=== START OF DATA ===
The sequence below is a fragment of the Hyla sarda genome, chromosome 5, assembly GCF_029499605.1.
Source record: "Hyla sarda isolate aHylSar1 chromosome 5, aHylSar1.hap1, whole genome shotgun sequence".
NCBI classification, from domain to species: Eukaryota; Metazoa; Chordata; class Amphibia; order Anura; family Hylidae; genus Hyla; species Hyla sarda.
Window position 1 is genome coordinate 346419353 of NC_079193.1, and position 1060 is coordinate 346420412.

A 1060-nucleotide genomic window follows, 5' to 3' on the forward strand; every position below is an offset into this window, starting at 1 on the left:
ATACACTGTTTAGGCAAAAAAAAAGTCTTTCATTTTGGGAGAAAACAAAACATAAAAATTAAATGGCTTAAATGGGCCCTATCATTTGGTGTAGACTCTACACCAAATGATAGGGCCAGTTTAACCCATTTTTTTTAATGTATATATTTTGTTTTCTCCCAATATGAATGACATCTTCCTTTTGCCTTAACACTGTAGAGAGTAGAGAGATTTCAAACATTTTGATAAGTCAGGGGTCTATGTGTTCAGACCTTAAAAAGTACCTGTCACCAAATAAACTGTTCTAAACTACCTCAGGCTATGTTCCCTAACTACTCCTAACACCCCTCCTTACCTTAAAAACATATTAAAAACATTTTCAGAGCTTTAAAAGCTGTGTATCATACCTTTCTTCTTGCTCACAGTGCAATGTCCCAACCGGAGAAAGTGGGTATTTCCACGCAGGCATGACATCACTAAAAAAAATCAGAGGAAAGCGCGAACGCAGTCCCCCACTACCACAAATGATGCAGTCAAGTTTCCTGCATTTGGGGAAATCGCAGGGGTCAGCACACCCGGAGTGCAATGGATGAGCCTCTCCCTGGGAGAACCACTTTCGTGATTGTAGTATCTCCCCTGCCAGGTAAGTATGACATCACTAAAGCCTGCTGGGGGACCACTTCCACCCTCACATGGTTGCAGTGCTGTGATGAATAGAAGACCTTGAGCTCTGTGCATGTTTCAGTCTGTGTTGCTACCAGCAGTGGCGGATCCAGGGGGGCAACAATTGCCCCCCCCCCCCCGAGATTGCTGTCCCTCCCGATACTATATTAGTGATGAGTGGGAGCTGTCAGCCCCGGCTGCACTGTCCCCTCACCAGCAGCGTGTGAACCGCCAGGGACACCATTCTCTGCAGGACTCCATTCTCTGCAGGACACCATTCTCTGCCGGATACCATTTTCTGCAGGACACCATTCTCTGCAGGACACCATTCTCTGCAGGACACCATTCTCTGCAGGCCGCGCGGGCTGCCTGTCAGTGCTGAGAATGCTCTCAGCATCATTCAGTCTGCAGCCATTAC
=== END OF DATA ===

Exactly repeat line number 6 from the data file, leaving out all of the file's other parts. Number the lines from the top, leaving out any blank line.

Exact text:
ATACACTGTTTAGGCAAAAAAAAAGTCTTTCATTTTGGGAGAAAACAAAACATAAAAATTAAATGGCTTAAATGGGCCCTATCATTTGGTGTAGACTCTACACCAAATGATAGGGCCAGTTTAACCCATTTTTTTTAATGTATATATTTTGTTTTCTCCCAATATGAATGACATCTTCCTTTTGCCTTAACACTGTAGAGAGTAGAGAGATTTCAAACATTTTGATAAGTCAGGGGTCTATGTGTTCAGACCTTAAAAAGTACCTGTCACCAAATAAACTGTTCTAAACTACCTCAGGCTATGTTCCCTAACTACTCCTAACACCCCTCCTTACCTTAAAAACATATTAAAAACATTTTCAGAGCTTTAAAAGCTGTGTATCATACCTTTCTTCTTGCTCACAGTGCAATGTCCCAACCGGAGAAAGTGGGTATTTCCACGCAGGCATGACATCACTAAAAAAAATCAGAGGAAAGCGCGAACGCAGTCCCCCACTACCACAAATGATGCAGTCAAGTTTCCTGCATTTGGGGAAATCGCAGGGGTCAGCACACCCGGAGTGCAATGGATGAGCCTCTCCCTGGGAGAACCACTTTCGTGATTGTAGTATCTCCCCTGCCAGGTAAGTATGACATCACTAAAGCCTGCTGGGGGACCACTTCCACCCTCACATGGTTGCAGTGCTGTGATGAATAGAAGACCTTGAGCTCTGTGCATGTTTCAGTCTGTGTTGCTACCAGCAGTGGCGGATCCAGGGGGGCAACAATTGCCCCCCCCCCCCCGAGATTGCTGTCCCTCCCGATACTATATTAGTGATGAGTGGGAGCTGTCAGCCCCGGCTGCACTGTCCCCTCACCAGCAGCGTGTGAACCGCCAGGGACACCATTCTCTGCAGGACTCCATTCTCTGCAGGACACCATTCTCTGCCGGATACCATTTTCTGCAGGACACCATTCTCTGCAGGACACCATTCTCTGCAGGACACCATTCTCTGCAGGCCGCGCGGGCTGCCTGTCAGTGCTGAGAATGCTCTCAGCATCATTCAGTCTGCAGCCATTAC